MEXICO CITY (Reuters) - Mexican officials on Wednesday presented lawmakers a proposal to overhaul the criminal justice system, paving the way for the Senate to take up the plan next month which could facilitate security cooperation with the United States.
According to a draft of the reform reviewed by Reuters, the plan would allow private communications to be used as evidence and limit legal challenges to avoid extradition delays for criminal suspects, many of whom are U.S.-bound.
Mexican Attorney General Alejandro Gertz told senators the plan would attack entrenched corruption and impunity as well as the roots of criminal activity.
“This law aims for the following: preventing crime from the start, protecting daily life against the seige of common crime and its collusion with police and officials,” he said. “There have been efforts over the last 20 years, generating partial responses, that never have ended up creating a real solution.”
The proposal will be formally presented in early February.
A change to rules on wiretaps could make it easier to convict suspects, which has been a problem in the past, a former U.S. official told Reuters, speaking on condition of anonymity.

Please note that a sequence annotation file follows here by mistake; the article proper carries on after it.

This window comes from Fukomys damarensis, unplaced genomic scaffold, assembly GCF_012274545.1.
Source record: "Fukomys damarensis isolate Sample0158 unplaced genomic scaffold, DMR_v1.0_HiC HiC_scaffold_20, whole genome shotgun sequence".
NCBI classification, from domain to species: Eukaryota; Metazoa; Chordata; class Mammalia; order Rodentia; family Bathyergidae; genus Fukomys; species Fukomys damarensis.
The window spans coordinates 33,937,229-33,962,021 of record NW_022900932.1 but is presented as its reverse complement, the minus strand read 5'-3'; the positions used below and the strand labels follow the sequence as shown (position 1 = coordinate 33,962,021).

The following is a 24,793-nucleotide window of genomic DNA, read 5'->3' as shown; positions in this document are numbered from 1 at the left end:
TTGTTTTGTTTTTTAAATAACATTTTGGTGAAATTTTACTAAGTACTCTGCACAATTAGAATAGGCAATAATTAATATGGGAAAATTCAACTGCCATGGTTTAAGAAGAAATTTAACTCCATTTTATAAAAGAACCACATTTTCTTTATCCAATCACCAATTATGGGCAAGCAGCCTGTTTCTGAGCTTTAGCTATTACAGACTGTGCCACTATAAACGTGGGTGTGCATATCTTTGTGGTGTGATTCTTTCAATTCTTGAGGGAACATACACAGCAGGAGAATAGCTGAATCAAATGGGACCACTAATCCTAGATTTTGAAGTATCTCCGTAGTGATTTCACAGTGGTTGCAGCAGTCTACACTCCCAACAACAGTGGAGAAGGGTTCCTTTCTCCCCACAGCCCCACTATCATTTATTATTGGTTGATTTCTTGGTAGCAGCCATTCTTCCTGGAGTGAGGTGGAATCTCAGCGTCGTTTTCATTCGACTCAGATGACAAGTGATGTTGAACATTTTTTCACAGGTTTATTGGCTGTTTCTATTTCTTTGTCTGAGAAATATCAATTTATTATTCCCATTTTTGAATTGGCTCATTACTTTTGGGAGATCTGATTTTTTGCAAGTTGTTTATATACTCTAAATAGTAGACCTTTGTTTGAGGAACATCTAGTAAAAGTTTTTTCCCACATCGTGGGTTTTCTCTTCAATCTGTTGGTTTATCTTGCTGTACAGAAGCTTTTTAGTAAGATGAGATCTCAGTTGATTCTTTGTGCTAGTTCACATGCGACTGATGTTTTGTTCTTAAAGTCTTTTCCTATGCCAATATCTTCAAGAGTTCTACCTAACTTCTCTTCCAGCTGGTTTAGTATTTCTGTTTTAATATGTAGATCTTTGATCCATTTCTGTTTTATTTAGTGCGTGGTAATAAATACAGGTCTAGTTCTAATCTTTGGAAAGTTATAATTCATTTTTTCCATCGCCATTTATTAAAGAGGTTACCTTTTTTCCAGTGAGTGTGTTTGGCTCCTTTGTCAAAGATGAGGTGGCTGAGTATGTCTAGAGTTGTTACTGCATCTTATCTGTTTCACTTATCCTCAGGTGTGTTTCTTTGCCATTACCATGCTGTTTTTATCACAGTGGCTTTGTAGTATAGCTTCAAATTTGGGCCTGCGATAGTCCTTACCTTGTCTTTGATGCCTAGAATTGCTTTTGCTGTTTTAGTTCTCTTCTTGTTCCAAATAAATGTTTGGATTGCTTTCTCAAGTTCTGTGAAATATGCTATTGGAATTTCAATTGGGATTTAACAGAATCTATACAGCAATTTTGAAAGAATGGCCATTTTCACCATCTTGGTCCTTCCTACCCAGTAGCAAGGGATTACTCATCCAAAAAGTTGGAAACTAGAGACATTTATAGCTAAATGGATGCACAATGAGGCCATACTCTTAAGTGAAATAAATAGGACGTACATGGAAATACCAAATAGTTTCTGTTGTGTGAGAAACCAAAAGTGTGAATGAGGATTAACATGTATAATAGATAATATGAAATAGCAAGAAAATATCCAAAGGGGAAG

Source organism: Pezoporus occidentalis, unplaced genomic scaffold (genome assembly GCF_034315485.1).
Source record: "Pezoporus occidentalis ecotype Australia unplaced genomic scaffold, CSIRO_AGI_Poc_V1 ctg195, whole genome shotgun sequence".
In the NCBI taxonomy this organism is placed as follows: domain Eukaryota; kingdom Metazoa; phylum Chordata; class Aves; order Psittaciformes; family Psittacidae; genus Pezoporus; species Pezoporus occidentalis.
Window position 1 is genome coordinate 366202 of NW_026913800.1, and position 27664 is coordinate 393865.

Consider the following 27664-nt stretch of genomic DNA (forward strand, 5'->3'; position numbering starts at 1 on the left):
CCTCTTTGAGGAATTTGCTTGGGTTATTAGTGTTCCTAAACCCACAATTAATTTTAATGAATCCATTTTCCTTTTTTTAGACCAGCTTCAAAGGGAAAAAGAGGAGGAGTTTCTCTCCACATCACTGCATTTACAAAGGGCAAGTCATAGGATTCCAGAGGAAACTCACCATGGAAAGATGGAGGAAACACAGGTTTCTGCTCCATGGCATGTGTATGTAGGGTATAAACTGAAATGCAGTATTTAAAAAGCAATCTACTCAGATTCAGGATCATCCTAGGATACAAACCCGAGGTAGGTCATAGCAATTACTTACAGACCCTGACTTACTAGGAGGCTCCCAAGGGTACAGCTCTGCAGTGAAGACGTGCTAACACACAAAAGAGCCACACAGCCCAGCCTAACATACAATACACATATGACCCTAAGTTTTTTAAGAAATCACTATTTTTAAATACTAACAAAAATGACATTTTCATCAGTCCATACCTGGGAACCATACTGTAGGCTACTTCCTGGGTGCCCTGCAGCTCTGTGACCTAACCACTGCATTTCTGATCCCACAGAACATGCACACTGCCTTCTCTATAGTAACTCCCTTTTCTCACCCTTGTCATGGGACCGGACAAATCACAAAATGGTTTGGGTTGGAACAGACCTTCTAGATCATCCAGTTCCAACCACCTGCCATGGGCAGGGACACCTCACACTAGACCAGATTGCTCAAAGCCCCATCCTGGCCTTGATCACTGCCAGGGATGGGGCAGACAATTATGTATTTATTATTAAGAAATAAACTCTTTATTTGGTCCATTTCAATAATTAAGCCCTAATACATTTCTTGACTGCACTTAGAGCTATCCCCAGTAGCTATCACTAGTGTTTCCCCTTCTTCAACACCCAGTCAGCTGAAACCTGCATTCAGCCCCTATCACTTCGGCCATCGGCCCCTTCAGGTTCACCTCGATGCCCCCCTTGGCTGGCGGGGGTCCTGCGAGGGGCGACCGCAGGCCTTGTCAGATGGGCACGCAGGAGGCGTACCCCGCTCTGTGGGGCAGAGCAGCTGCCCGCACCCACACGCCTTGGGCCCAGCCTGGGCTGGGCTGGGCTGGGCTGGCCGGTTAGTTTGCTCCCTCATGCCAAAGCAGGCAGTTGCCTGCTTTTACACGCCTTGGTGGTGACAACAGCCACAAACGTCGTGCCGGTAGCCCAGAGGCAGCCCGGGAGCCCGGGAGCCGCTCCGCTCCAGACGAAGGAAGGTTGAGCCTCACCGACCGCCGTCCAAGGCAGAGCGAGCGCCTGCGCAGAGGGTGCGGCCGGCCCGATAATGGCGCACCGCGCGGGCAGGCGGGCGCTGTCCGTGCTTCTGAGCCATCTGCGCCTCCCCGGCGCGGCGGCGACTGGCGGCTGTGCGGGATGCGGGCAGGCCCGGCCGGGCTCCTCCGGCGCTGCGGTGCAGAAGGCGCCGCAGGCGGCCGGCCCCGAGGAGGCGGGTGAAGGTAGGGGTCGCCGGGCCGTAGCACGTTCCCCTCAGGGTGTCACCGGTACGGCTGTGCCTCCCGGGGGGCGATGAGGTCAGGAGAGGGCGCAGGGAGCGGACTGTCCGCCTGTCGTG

To go into effect, the reform would need to amend several articles of the constitution, create a new federal criminal code, set out new procedures, modify an existing law that defines legal challenges, and change the legal framework of the attorney general’s office and its regulations.
President Andres Manuel Lopez Obrador’s leftist National Regeneration Movement (MORENA) and its allies control both chambers of Congress, and his proposals are typically approved.
His administration, which took office just over a year ago, is grappling to control rampant violence and impunity.
Reporting by Sharay Angulo; Additional reporting by Dave Graham; Writing by Daina Beth Solomon; Editing by Jonathan Oatis